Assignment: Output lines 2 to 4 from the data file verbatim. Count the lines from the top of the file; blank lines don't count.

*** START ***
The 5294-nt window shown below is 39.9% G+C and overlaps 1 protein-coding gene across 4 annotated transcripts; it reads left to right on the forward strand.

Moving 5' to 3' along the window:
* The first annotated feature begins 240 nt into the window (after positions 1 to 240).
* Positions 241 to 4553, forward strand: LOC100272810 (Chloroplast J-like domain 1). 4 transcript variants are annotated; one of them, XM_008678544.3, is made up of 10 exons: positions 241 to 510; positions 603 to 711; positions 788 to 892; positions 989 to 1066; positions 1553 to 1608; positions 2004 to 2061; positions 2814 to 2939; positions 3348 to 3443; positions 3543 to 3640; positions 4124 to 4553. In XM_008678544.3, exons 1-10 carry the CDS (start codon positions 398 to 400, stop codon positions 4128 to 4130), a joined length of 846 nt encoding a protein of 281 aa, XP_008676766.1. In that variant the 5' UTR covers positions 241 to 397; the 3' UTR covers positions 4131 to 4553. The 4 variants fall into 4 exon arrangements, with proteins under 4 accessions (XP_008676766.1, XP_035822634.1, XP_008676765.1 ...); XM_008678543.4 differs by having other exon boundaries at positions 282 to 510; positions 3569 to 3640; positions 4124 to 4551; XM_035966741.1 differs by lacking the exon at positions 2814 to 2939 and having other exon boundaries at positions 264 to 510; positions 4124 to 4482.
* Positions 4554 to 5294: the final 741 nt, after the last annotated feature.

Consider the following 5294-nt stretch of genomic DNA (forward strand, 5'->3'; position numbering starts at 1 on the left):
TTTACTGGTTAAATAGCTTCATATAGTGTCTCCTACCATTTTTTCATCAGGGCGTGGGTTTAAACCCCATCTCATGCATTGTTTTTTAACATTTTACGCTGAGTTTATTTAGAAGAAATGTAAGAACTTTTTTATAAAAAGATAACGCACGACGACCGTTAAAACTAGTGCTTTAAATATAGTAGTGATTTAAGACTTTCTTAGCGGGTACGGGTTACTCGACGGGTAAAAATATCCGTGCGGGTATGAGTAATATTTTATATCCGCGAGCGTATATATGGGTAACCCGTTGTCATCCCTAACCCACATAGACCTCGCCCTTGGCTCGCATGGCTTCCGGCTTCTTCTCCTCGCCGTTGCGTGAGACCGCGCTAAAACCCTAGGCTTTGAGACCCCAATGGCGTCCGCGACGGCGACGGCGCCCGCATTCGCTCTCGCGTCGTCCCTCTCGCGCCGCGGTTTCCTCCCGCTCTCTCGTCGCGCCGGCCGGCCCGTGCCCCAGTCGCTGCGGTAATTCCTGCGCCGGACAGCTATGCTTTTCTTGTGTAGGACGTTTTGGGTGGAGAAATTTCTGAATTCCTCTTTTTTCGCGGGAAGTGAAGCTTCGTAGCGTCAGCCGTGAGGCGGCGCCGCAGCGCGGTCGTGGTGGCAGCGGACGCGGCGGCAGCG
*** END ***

Moving 5' to 3' along the window:
* The first annotated feature begins 240 nt into the window (after positions 1 to 240).
* Positions 241 to 4553, forward strand: LOC100272810 (Chloroplast J-like domain 1). 4 transcript variants are annotated; one of them, XM_008678544.3, is made up of 10 exons: positions 241 to 510; positions 603 to 711; positions 788 to 892; positions 989 to 1066; positions 1553 to 1608; positions 2004 to 2061; positions 2814 to 2939; positions 3348 to 3443; positions 3543 to 3640; positions 4124 to 4553. In XM_008678544.3, exons 1-10 carry the CDS (start codon positions 398 to 400, stop codon positions 4128 to 4130), a joined length of 846 nt encoding a protein of 281 aa, XP_008676766.1. In that variant the 5' UTR covers positions 241 to 397; the 3' UTR covers positions 4131 to 4553. The 4 variants fall into 4 exon arrangements, with proteins under 4 accessions (XP_008676766.1, XP_035822634.1, XP_008676765.1 ...); XM_008678543.4 differs by having other exon boundaries at positions 282 to 510; positions 3569 to 3640; positions 4124 to 4551; XM_035966741.1 differs by lacking the exon at positions 2814 to 2939 and having other exon boundaries at positions 264 to 510; positions 4124 to 4482.